- South African markets have been hit hard, with the JSE’s top-forty index down almost a third since the start of the year.
- Some of South Africa’s largest companies have suffered enormous losses.
- The scale of the wealth destruction on world markets due to coronavirus concerns has been quite breath-taking.
- For more stories visit Business Insider South Africa.
The scale of the wealth destruction on world markets due to coronavirus concerns has been quite breath-taking.
South African markets have been hit hard, with the JSE’s top-forty index down almost a third since the start of the year. The rand has lost a quarter of its value in the same time, and was on Thursday trading around R17.40/$.
Some of South Africa’s largest companies have suffered enormous losses.
Trader Simon Brown of the investment education platform JustOneLap has compiled a list of the bigger losers with market values of more over R10 billion:
Apart from Sasol (-90%) – which has been hit by the oil implosion and concerns about its R121 billion debt burden - the selling has been largely indiscriminate.
The South African property sector has lost half of its value in less than three months, with Hammerson (-67%), Redefine Properties (-65%) and Nepi Rockcastle (-57%) among the largest fallers.
Mining shares dropped more than 40%, with Amplats (-65%) and Implats (-60%) reversing some of their last gains over the past year.
Brown believes the market now looks cheap, especially banks, where selling has been over-done. In the past week alone, Capitec has lost almost half of its value. (This is not reflected in the table, which tracks prices to 18 March.)
If you are hoping to buy a bargain at these levels, what matters now more than anything is how much debt a company has, he adds.
This is because earnings will collapse this year due to coronavirus pressures. “That puts high-debt companies at real risk of default.”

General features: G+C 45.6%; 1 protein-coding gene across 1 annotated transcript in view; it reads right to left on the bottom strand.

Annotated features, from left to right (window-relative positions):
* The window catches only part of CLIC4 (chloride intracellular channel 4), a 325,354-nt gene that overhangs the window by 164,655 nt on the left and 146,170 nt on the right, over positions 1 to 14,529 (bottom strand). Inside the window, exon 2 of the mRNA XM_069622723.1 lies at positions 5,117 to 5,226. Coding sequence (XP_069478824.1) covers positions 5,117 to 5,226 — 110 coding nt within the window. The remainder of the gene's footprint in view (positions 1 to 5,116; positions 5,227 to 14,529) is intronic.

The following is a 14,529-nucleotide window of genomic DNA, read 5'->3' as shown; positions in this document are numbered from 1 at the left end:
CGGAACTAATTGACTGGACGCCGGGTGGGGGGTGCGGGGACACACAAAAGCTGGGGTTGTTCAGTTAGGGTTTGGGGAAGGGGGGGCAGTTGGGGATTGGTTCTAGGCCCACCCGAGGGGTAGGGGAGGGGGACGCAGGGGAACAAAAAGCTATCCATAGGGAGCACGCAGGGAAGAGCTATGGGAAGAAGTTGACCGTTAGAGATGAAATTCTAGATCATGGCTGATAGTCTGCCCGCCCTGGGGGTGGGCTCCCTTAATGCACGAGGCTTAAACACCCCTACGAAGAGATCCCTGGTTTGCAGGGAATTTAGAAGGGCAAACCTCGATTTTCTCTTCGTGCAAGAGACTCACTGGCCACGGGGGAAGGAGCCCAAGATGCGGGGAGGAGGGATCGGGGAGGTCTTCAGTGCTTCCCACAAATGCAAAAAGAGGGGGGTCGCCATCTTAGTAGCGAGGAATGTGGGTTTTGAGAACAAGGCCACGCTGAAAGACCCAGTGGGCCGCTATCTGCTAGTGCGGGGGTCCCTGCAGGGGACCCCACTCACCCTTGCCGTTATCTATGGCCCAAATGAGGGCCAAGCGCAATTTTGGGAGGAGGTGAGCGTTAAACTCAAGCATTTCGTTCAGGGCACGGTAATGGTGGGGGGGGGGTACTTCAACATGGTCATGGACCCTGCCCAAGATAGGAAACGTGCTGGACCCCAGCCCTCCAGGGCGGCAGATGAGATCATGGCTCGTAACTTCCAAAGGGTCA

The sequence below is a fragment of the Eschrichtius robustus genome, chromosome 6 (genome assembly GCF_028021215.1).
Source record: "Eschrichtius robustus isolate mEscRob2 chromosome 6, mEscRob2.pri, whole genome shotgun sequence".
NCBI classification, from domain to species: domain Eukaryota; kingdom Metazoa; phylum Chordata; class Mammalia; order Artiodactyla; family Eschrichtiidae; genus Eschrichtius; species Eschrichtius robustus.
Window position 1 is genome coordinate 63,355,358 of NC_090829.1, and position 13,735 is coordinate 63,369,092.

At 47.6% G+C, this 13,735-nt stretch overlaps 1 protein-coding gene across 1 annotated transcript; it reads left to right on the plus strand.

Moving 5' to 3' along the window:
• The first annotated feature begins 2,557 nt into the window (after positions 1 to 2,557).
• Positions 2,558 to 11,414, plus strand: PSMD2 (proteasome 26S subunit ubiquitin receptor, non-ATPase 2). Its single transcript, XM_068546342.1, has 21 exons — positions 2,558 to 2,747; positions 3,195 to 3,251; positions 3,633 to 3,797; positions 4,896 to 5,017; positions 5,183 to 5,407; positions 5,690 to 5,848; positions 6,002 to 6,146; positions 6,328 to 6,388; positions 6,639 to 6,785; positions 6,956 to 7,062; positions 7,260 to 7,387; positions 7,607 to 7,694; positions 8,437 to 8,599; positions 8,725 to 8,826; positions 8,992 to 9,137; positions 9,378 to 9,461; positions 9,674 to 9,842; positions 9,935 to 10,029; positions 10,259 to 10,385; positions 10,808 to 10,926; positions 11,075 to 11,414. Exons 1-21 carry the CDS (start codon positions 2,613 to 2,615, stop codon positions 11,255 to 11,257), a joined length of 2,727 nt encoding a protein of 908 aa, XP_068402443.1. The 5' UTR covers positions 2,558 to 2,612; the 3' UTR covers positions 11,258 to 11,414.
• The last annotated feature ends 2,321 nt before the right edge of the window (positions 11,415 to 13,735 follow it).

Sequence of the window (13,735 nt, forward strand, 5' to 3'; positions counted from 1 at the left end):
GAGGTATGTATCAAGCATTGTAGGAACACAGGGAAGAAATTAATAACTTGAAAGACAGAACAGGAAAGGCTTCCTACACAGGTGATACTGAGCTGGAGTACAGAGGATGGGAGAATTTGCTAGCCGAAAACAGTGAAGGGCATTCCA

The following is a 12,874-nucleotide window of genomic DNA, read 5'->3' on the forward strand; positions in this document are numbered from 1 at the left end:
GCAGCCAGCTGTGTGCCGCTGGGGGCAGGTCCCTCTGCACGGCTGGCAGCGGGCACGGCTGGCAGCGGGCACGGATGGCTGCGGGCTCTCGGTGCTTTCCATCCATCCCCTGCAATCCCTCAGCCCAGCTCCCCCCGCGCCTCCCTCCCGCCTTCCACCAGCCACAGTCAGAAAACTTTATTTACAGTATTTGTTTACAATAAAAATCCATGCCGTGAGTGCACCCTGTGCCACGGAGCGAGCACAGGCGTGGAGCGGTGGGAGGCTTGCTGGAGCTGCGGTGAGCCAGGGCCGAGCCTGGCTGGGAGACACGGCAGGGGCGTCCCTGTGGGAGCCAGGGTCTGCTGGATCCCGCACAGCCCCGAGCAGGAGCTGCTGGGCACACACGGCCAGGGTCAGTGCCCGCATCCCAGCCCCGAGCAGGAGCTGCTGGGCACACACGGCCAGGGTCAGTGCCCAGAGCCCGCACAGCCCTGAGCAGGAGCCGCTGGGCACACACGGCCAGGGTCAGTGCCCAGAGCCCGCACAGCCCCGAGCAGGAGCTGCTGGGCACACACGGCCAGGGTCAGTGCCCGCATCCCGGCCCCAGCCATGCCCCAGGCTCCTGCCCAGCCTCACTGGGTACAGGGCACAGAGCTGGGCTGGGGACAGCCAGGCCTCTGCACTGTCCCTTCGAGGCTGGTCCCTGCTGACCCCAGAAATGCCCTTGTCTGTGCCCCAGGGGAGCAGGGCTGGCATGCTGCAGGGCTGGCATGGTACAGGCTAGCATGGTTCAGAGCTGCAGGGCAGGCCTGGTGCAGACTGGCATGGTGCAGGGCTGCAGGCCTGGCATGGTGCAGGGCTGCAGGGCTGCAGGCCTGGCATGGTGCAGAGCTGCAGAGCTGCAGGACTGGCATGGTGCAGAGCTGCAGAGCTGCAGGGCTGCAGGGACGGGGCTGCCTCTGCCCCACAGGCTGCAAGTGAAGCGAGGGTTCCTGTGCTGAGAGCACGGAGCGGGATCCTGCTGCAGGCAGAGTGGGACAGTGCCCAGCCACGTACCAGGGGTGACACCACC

“But truthfully we have no idea how bad this crisis is going to get, we only know it will still get worse,” Brown said. “So for now, I'm buying nothing except my monthly ETF [exchange traded fund] purchase and I have doubled that value.” He’s invested in the Ashburton Global 1200 Equity, which invests in 1 200 shares across the world.
Is now a good time to get out of the market?
History shows that those who lose their nerve and bail out during times of volatility will miss out on large market returns, says Schalk Louw, portfolio manager and strategist at PSG Wealth Old Oak. According to his research, the average return in the US two years after a period of heightened volatility was more than 40%.
He expects that coronavirus will disrupt markets and businesses for some time, but he is optimistic about the prospects for South African-focused stocks like Shoprite and Mr Price.
This is because of the likelihood of increased consumer spending in the economy in coming months, thanks in part to R2 billion worth of cuts in personal income tax, announced in February’s Budget. Also, local interest rate cuts are expected to put more money in consumers’ pockets, while the large slump in oil prices, now at the lowest levels in 17 years, may be a game changer, Louw expects.
Oil prices have fallen 40% in rand terms so far this year. Petrol prices look set for a R1/litre cut in the first week of April, and he expects that this may just be the start.
Given that transport costs represent a sizeable chunk of food prices, this could bring lower prices and allow consumers to spend more.
He expects that another driver of share prices following the crisis will be enormous amounts of stimulus.
This week alone, the European Central Bank launched the new “Pandemic Emergency Purchase Programme” that will use 750 billion euro to purchase securities, and the White House proposed $1 trillion coronavirus relief and economic stimulus plan.
“Once the crisis lifts, there will be a lot of money sloshing around in the world economy – the market could recover as quickly as it crashed,” Louw said.
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